There's a major gap in preparedness between low-income children and their higher-income counterparts when entering elementary school. That gap is roughly 30 million words.
The idea is that children typically hear as many as 45 million words by age 4. On the low end, that number is 13 million words, thus the roughly 30 million word gap. Let's put that into perspective:
You'd have to listen to Marvin Gaye's "What's Going On" — the title track off the album of the same name — about 160,000 times.
Based on the screenplay written by Barry Jenkins, you'd have to watch the Oscar award-winning film "Moonlight" 1,400 times.
And you'd have to read George R.R. Martin's "A Song of Ice and Fire" book series nearly 17 times to get to 30 million words.
That problem is made worse in low-income urban communities where access to children's books is rare. Those areas are known as book deserts.
Books are essential for learning because they offer young children a much more sophisticated vocabulary than so-called baby talk.
And when books are available, reading aloud is an important way to expand a child's vocabulary. A Pew survey found that parents with a college degree were more likely to read aloud to their children than parents with only a high school diploma.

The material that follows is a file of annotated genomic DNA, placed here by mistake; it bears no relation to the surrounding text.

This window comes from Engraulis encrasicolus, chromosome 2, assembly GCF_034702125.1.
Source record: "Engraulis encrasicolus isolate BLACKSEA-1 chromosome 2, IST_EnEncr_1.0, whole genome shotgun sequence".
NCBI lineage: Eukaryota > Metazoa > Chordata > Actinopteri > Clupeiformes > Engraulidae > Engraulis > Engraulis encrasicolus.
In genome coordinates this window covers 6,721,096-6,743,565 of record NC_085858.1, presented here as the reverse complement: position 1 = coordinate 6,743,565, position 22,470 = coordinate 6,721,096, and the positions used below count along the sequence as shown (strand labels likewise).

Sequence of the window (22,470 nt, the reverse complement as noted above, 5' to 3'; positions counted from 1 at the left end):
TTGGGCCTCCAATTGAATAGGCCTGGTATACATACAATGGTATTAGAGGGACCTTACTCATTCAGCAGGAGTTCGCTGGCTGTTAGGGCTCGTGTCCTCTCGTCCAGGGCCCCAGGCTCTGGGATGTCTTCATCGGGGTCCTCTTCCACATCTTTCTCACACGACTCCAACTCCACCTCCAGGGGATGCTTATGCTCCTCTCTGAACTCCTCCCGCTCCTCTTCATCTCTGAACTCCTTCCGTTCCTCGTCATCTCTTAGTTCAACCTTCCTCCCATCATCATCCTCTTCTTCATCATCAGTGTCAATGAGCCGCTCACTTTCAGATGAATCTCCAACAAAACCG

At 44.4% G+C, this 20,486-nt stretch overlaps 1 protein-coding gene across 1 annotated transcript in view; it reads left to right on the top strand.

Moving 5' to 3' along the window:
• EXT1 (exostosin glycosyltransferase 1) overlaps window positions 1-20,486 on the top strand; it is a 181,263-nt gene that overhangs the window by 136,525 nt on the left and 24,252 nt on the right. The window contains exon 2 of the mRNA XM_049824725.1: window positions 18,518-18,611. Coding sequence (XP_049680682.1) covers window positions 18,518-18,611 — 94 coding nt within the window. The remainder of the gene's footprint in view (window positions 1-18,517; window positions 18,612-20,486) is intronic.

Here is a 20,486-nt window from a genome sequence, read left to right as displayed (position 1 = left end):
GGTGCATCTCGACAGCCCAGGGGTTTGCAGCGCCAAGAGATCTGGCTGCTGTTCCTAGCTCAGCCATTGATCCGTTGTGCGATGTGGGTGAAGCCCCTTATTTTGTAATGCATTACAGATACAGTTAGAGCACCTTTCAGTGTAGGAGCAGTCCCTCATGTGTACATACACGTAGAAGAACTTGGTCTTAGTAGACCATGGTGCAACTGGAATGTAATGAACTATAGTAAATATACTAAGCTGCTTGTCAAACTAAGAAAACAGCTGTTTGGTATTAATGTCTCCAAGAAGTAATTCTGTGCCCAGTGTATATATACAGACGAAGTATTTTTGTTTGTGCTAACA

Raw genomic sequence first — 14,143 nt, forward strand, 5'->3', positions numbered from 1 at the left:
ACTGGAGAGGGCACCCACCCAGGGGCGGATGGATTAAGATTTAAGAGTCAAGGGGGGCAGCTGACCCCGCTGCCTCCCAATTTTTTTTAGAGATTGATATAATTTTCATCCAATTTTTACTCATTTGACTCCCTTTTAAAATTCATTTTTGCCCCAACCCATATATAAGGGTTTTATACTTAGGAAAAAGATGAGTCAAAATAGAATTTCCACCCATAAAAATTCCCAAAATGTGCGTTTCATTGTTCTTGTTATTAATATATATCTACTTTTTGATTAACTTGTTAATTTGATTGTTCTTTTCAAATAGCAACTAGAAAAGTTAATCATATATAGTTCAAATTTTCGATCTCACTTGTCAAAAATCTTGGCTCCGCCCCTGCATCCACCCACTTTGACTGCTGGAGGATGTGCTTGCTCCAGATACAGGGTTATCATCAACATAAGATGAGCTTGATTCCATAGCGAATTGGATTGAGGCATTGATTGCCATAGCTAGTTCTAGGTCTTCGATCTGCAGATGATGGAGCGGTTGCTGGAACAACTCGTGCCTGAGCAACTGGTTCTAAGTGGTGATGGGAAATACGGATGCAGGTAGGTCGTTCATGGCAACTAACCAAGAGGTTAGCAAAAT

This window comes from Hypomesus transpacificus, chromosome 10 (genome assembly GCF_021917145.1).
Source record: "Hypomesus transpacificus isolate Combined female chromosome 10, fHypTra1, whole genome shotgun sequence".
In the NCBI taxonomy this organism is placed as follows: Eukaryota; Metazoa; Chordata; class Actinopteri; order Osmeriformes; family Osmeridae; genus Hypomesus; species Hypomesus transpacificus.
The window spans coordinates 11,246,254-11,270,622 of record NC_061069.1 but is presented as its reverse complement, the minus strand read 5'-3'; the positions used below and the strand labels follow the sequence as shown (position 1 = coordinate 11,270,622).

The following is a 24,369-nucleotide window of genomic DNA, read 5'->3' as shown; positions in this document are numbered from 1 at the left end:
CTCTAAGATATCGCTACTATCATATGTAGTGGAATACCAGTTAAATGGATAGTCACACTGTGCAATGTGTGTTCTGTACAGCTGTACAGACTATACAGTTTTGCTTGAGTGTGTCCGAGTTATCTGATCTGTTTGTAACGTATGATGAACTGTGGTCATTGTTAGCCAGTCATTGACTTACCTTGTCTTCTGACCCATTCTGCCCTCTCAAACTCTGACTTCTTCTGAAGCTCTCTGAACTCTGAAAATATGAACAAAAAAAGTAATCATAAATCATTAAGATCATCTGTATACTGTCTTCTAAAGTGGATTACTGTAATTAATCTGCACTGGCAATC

There's a pretty significant snowball effect that can take place when children aren't prepared for school and struggle to catch up. In short, it can affect their success later in life, and some doctors have noted that education can even affect a person's health. Luckily, the issue of childhood literacy has a possible solution: giving more children in low-income communities access to books.
Aside from the various efforts taking place in cities across the country, the White House launched the Book-Rich Environment Initiative this year. It partnered with nonprofits to reportedly deliver more than a quarter of a million books to 36 low-income communities.